Inverted Wineglass Harp

The “wineglass harp” is a classic demonstration of two phenomena: resonance, and why you don’t take young kids to nice restaurants. But with a few simple materials, you can perform a neat new take on this classic experiment at home (and without disrupting anyone’s dinner conversation!)

What You Need

  • A wineglass that's capable of "singing" (thin crystal is best, but many different kinds can work with practice)
  • An empty fish tank, aquarium, or other large container that can accommodate the entire glass

What to Do

1. First, get some practice making the glass “sing”. Hold the glass by the base, wet your finger or fingers, and run them around the glass’ rim. Change your pressure and speed until you can elicit a clear, continuous note from the glass.

2. Once you’ve got this down, fill your large container ALMOST to the brim with water (remember Archimedes' principle!). Holding the glass by the stem or base, submerge it about halfway into the tank, right-side-up.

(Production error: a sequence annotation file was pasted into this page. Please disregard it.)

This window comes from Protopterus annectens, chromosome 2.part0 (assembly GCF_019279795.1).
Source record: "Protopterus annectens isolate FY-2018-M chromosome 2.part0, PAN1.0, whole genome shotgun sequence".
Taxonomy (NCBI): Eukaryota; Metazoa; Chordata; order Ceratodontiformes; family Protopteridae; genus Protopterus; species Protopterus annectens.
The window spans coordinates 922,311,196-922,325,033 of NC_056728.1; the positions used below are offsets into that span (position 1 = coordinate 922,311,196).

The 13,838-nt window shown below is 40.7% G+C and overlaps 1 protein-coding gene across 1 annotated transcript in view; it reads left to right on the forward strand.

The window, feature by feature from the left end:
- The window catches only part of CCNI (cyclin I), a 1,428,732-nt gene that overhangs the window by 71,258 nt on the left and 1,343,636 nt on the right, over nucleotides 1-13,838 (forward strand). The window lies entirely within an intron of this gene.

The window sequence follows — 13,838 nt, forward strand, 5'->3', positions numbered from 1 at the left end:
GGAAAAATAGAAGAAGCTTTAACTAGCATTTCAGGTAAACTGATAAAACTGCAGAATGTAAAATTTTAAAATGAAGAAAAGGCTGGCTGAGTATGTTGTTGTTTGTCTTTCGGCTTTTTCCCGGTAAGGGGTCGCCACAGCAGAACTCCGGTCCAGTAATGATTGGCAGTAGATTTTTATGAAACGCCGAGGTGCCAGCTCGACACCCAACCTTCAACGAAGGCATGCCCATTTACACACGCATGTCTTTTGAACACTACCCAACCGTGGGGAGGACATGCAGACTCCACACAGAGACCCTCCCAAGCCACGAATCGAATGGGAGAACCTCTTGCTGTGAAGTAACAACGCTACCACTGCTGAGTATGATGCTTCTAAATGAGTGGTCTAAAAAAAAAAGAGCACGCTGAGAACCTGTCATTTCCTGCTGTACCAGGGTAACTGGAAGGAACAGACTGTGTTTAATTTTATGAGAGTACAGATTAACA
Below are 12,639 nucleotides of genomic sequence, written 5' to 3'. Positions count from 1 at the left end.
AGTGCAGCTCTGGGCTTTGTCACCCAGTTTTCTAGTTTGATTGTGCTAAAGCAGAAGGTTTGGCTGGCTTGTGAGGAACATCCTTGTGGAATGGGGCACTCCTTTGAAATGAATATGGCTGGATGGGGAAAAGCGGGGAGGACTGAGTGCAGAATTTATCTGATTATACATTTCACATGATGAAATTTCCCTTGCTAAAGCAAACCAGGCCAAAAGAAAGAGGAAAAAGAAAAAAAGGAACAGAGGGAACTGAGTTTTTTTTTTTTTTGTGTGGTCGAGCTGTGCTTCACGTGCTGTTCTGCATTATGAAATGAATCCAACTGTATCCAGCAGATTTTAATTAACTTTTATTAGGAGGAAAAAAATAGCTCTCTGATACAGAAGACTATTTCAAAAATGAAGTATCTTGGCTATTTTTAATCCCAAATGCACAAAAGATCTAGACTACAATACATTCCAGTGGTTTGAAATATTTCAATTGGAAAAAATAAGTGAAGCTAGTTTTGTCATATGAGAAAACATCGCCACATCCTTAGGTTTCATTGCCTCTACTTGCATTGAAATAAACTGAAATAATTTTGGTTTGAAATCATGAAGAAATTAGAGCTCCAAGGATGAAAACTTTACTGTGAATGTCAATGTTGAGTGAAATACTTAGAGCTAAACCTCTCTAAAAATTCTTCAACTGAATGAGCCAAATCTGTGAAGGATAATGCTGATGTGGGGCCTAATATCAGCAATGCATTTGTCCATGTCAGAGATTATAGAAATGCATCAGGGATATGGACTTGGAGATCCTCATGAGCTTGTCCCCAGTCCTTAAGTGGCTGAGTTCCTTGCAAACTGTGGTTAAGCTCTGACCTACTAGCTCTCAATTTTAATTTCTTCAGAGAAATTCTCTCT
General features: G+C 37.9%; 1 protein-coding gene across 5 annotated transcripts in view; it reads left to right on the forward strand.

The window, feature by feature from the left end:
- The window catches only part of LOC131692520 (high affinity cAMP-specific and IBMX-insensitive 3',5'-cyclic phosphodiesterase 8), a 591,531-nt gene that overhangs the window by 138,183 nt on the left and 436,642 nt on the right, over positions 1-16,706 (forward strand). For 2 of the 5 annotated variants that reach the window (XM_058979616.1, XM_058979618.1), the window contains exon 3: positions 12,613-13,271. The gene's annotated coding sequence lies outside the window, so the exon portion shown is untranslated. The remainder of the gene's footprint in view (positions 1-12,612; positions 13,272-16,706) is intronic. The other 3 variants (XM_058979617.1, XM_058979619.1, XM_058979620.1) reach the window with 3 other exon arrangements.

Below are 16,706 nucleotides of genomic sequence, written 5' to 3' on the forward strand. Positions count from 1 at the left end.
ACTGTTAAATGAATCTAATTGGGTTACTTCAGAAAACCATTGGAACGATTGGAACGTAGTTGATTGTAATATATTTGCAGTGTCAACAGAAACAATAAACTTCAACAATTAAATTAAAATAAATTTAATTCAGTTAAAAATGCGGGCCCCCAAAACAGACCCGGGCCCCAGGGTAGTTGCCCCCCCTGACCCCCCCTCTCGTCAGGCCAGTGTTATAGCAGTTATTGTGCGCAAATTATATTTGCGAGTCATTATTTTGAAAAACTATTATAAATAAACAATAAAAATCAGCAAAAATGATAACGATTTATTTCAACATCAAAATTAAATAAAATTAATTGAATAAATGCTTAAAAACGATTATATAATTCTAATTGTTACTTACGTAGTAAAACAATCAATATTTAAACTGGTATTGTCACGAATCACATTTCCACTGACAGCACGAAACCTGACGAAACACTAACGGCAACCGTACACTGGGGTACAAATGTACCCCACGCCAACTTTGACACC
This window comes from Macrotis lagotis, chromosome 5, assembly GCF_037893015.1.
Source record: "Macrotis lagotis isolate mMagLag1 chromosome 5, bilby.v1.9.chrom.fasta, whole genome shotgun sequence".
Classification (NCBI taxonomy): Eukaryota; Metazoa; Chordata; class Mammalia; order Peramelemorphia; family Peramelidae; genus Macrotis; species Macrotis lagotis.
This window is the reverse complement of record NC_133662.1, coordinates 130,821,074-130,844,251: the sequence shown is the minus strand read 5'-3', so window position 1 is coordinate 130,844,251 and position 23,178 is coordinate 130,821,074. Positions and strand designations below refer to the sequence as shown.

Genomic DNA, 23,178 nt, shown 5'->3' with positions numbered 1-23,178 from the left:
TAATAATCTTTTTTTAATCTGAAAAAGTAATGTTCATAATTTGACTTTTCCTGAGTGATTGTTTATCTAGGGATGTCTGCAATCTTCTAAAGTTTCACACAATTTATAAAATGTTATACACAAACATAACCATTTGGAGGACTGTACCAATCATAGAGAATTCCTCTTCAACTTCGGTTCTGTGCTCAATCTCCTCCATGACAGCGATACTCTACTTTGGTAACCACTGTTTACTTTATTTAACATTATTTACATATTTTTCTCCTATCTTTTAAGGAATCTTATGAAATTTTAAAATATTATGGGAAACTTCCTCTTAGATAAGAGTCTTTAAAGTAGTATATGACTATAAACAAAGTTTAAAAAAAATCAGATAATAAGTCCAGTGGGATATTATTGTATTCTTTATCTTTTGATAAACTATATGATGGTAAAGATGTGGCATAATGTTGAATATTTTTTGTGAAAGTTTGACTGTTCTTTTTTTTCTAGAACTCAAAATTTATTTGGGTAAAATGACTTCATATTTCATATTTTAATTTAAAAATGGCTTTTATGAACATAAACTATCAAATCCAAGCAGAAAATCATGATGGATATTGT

3. With your other hand,  ‘play’ the rim of the glass while it’s submerged.

4. Move the glass up and down in the water, tilt it, and observe the different notes it plays; try to play a song!

Wineglass in Water

What's Going On?

When your finger slides around the rim, it’s putting energy into the glass through friction; you can think of it "sticking" and then "slipping" on a very small scale, many times per second. The energy you apply to get your finger to "slip" again vibrates the glass, and the vibrating glass then transfers the energy to the air to create the sound wave you hear. When you put the glass in water (or put water in the glass), the water can vibrate with the glass. Since the water-glass system has greater mass than the glass by itself, its resonant frequency (the rate it vibrates best at) is lower, like in a xylophone, where larger bars play lower notes.

Apply It!

Try filling the glass to a certain level and playing it, without submerging it. Next, empty the glass and try to find the same note by submerging it. What do you notice? Try turning the glass upside-down, trapping air in it before you submerge it. How does it affect the pitch?

-Stephen Skolnick